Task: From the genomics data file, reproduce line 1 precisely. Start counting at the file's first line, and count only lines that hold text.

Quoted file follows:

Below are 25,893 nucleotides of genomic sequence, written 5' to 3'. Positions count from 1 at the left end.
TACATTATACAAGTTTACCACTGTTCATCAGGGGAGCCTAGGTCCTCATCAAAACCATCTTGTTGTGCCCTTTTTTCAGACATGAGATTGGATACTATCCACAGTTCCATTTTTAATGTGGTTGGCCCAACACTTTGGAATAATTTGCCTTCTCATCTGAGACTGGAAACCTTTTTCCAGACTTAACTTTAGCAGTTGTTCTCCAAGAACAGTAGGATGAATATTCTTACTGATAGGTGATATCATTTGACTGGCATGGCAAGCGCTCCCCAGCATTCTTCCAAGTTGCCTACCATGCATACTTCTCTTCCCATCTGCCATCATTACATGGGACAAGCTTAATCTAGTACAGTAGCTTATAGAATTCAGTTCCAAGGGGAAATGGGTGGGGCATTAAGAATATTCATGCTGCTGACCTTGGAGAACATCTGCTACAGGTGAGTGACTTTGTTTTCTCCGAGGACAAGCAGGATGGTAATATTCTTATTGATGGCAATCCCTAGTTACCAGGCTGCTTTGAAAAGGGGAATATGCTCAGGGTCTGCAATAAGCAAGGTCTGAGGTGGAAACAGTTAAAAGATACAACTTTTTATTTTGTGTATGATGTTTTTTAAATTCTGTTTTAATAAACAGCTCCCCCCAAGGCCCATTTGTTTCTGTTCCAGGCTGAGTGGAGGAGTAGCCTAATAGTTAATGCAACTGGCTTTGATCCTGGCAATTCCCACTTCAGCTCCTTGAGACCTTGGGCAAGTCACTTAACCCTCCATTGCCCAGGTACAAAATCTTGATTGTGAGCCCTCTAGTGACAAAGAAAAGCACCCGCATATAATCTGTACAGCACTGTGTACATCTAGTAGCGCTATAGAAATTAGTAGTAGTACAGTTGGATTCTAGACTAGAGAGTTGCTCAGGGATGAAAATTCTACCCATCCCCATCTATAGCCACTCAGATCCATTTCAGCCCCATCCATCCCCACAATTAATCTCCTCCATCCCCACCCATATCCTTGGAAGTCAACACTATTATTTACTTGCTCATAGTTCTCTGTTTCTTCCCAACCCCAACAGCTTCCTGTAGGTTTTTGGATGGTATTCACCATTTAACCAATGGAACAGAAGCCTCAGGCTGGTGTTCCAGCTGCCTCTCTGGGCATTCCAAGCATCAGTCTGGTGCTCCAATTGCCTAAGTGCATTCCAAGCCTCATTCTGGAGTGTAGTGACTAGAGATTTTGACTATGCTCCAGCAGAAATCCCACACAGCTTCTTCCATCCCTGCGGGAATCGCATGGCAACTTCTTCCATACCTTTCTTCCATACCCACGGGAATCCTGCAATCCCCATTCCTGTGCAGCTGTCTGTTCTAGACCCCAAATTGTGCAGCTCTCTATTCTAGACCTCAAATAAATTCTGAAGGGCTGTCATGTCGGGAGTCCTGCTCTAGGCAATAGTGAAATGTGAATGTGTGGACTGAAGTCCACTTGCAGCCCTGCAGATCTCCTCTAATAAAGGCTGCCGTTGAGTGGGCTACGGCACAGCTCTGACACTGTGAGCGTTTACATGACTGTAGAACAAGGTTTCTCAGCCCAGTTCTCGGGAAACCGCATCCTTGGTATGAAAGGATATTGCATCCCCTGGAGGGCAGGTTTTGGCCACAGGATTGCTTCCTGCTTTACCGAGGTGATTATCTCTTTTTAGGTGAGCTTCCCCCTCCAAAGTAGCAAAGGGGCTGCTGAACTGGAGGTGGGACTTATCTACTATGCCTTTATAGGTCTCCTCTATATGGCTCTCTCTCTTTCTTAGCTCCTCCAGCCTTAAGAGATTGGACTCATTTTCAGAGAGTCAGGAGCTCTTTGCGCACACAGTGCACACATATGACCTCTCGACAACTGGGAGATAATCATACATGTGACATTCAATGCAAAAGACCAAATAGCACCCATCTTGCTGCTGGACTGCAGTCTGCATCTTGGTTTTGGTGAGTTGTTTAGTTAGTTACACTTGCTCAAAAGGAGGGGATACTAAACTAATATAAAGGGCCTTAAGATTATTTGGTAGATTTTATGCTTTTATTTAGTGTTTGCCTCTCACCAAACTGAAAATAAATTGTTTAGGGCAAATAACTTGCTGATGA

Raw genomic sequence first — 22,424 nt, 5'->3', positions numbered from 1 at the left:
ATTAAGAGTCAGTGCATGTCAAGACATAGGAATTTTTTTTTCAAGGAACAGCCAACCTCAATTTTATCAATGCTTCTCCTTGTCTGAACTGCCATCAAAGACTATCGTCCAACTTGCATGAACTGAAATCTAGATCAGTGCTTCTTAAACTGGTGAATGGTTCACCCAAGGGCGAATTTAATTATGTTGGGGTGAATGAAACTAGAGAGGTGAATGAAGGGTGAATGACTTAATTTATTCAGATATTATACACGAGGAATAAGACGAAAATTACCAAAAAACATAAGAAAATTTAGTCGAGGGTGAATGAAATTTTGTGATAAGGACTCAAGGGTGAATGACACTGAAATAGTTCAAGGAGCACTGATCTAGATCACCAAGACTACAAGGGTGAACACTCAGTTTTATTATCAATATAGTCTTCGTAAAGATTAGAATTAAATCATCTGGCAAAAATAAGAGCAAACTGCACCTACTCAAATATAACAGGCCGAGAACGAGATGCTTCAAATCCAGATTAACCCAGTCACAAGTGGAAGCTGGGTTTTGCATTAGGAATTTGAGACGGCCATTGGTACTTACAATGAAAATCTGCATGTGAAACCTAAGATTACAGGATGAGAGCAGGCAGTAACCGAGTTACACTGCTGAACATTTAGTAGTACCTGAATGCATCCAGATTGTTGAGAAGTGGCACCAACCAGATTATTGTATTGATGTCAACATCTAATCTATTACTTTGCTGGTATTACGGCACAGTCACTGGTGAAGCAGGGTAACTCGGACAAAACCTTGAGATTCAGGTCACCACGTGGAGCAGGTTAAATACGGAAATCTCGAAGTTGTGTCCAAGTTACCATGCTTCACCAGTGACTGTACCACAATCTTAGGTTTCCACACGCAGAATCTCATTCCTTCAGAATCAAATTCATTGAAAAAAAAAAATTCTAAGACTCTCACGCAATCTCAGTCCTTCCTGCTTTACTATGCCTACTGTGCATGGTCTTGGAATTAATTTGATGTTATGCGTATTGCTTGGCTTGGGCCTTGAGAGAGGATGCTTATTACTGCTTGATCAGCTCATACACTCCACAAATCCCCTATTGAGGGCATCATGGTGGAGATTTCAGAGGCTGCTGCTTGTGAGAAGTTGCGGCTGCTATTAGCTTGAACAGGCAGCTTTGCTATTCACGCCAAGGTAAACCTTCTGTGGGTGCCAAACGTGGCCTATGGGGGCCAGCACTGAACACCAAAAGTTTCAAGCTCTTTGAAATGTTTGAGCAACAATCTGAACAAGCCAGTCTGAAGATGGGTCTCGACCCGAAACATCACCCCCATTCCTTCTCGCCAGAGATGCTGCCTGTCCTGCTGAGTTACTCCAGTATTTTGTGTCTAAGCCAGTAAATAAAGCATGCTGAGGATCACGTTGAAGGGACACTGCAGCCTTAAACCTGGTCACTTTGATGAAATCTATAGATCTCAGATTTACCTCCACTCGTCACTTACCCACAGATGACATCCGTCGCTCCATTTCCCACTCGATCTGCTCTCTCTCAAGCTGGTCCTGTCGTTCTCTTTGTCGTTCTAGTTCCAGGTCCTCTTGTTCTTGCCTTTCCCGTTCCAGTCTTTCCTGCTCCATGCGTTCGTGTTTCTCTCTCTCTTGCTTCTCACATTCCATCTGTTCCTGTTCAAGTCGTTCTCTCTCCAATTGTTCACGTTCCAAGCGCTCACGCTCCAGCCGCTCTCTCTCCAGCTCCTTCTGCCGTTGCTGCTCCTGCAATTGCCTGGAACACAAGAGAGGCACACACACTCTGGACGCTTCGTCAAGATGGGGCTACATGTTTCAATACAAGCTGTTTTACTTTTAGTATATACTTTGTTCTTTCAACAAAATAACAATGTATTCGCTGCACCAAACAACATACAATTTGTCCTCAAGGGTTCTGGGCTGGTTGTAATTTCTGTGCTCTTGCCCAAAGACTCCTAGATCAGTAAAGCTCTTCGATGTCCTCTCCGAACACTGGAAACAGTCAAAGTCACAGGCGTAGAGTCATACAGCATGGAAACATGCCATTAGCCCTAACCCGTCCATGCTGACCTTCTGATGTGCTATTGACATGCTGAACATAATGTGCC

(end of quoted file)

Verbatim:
Below are 25,893 nucleotides of genomic sequence, written 5' to 3'. Positions count from 1 at the left end.